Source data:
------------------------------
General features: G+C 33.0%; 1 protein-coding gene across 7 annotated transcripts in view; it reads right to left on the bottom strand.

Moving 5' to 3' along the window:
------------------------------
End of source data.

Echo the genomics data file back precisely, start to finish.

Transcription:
General features: G+C 33.0%; 1 protein-coding gene across 7 annotated transcripts in view; it reads right to left on the bottom strand.

Moving 5' to 3' along the window: